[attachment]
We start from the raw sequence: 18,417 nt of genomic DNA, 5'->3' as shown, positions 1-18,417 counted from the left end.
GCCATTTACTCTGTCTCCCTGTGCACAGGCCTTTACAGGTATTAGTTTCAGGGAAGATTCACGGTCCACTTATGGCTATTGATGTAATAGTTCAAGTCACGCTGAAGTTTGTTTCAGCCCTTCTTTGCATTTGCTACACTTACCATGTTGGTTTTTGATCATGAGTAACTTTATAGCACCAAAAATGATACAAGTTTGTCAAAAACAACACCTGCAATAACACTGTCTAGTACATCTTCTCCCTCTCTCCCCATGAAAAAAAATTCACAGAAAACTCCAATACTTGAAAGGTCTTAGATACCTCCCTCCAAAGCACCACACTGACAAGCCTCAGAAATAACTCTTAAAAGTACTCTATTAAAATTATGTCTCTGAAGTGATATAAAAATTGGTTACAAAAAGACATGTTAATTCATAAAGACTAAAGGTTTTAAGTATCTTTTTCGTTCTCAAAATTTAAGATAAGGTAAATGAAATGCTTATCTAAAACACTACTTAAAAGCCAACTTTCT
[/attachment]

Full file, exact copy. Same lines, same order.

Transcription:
We start from the raw sequence: 18,417 nt of genomic DNA, 5'->3' as shown, positions 1-18,417 counted from the left end.
GCCATTTACTCTGTCTCCCTGTGCACAGGCCTTTACAGGTATTAGTTTCAGGGAAGATTCACGGTCCACTTATGGCTATTGATGTAATAGTTCAAGTCACGCTGAAGTTTGTTTCAGCCCTTCTTTGCATTTGCTACACTTACCATGTTGGTTTTTGATCATGAGTAACTTTATAGCACCAAAAATGATACAAGTTTGTCAAAAACAACACCTGCAATAACACTGTCTAGTACATCTTCTCCCTCTCTCCCCATGAAAAAAAATTCACAGAAAACTCCAATACTTGAAAGGTCTTAGATACCTCCCTCCAAAGCACCACACTGACAAGCCTCAGAAATAACTCTTAAAAGTACTCTATTAAAATTATGTCTCTGAAGTGATATAAAAATTGGTTACAAAAAGACATGTTAATTCATAAAGACTAAAGGTTTTAAGTATCTTTTTCGTTCTCAAAATTTAAGATAAGGTAAATGAAATGCTTATCTAAAACACTACTTAAAAGCCAACTTTCT